Finland: Weather Overview
Its extreme northerly position and proximity to the Arctic Sea and the Gulf of Finland dictate its cool climate.
The north of Finland receives a cool, humid, semi-continental climate, and the south receives a northern temperate climate.
Summers in Finland are relatively short and mild with two months of literally endless daylight. This gives rise to Finland's famous midnight sun.
Winters are long and bitterly cold seeing heavy snow and months of darkness often streaked with the majestic Northern Lights or Aurora Borealis.
No matter what time of year, the weather in Finland is predictably unpredictable, seeing drastic changes in conditions within moments.
The north of Finland, Lapland Province, is partially inside the Arctic Circle and is usually about five degrees colder than the south.
Finland is not as cold as other regions at similar latitudes as it is in the path of the Gulf Stream and is close to the Atlantic Ocean. The Scandinavian Mountains temper rainfall and storms coming in from the Atlantic Ocean.
Scenic summer evening view of the Old Town pier with sailing yachts and ships in Helsinki, Finland.
Summer in Finland sees average high temperatures in the low 20s during the peak months of July and August, though occasionally tropical winds blow in hotter weather and temperatures can get into the 30s. Lapland usually sees temperatures around 20°C With the onset of climate change, Finland is seeing warmer summers every year. From the end of May to the beginning of August Finland experiences constant daylight, though it does get darker in the south during night hours. The light level at these times resembles twilight. In Lapland, the sun does not even dip below the horizon from May 17th till July 27th. In southern Lapland, the weather is typically sunny for around ten hours a day though sometimes it can be sunny for as long as nineteen hours. In the north, it is possible to experience twenty-four hours of blazing sunshine. Coastal regions are always the sunniest with the sea breeze holding the clouds inland until late afternoon. Early summer is dry but July and August see brief but violent thunderstorms.
In Lapland Autumn sets in at the end of August. The winds pick up, the first frosts arrive and the landscape flushes into brilliant golds and reds. In the south, the temperature remains pleasant till mid-September after which it repeats the pattern seen in Lapland. In Lapland in September, and in the rest of Finland in October, snow begins to fall. There are usually a number of snowfalls that do not settle before snow cover becomes permanent. By the beginning of October, temperatures have dropped to around 10°C in southern Finland and 5°C in Lapland. This drops to 5°C in southern Finland and 0°C in Lapland by the end of the month. November sees winter storms which often start as blizzards in the north which turns to rain as the storms move further south. Day and night patterns start normalising after July and by September in Helsinki sunrise occurs around 6.15 am and sunset falls around 8.30 pm. Autumn is the windiest time of year and the period sees four days with storm-force winds on average.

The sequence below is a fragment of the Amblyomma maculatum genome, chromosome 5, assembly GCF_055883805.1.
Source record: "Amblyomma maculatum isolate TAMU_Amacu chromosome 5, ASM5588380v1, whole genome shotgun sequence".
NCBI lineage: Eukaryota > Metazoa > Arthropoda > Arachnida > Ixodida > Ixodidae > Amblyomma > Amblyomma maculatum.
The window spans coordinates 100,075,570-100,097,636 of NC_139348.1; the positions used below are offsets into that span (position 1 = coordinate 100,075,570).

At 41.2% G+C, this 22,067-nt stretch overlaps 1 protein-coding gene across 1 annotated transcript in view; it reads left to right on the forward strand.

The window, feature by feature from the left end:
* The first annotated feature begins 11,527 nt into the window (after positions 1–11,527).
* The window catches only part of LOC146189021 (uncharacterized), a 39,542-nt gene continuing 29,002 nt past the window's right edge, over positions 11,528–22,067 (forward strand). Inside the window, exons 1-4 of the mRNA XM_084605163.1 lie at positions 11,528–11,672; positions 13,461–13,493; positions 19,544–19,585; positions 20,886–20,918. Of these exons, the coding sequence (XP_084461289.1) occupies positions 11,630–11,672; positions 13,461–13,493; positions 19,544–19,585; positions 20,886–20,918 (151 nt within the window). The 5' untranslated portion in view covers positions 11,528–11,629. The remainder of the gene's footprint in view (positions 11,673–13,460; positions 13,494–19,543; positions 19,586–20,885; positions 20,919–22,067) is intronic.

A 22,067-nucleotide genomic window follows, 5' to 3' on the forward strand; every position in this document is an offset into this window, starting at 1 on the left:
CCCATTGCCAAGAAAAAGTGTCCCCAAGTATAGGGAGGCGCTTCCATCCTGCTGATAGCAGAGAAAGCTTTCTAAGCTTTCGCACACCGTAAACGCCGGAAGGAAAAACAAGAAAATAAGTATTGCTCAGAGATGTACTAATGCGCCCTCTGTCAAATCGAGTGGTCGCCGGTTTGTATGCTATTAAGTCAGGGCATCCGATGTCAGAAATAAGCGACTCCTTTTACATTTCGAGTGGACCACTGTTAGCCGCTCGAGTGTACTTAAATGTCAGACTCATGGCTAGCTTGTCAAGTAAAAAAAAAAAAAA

Winter descends on Finland in quite a hurry. Temperatures plummet; even in Helsinki, the average high temperature drops below freezing from December to March, with an average low of -10°C in January and February. Rovaniemi, in southern Lapland, regularly sees average temperatures around -20°C. By November north and east Finland are already covered in permanent snow. Central Lapland sees permanent snow cover from mid-October. In southern Finland, the permanent snow does not set in till Christmastime. Coastal regions and the south-western archipelago have milder temperatures and snow only stays from January to March. Snow cover is at its deepest in March. Snow in southern regions gets between ten and thirty centimetres while Lapland sees depths between sixty and one-hundred centimetres. On mild days rain can fall causing dangerous, icy driving conditions. Daylight hours steadily decrease lasting for only six hours in the south in the dead of winter. In Lapland, the sun stays below the horizon and night lasts for all of December until mid-January. Wintertime is the most likely period in which to spot the Northern Lights. In Lapland, they appear around two-hundred times a year on clear nights. They are visible far south and appear over Helsinki as many as twenty times a year in areas of low light pollution.
The Northern Lights making an appearance in Lapland at the wintertime.
The short springtime begins in March and sees clear sunny days with light winds. The fine weather can sometimes be interrupted by sudden cold spells bringing snow and sleet as late as May. Rainfall is minimal throughout the spring months. As the sun returns and climbs higher above the horizon, the days begin to heat up; but night times often remain very cold. In Lapland temperatures still, drop down to -30°C in March and -20°C in April. In southern Finland average highs rise rapidly from 0°C in March to 7°C in April and 15°C in May. Snow melts very quickly from March, though hindered by the cold nights which often freeze the meltwater. All snow has melted in coastal regions by April, central and southern Finland are snow-free sometime between April and May; Lapland and forested regions remain under their cold covers as late as the end of May.
Climate change is having a marked effect on Finland. Winters are shortening and getting milder; summers are getting hotter. In 2006 British holiday-makers intent on a white Christmas were confronted with slush in Rovaniemi, Lapland's capital, instead of the crisp white snow typical of past winters.
Lapland, Finland in the spring.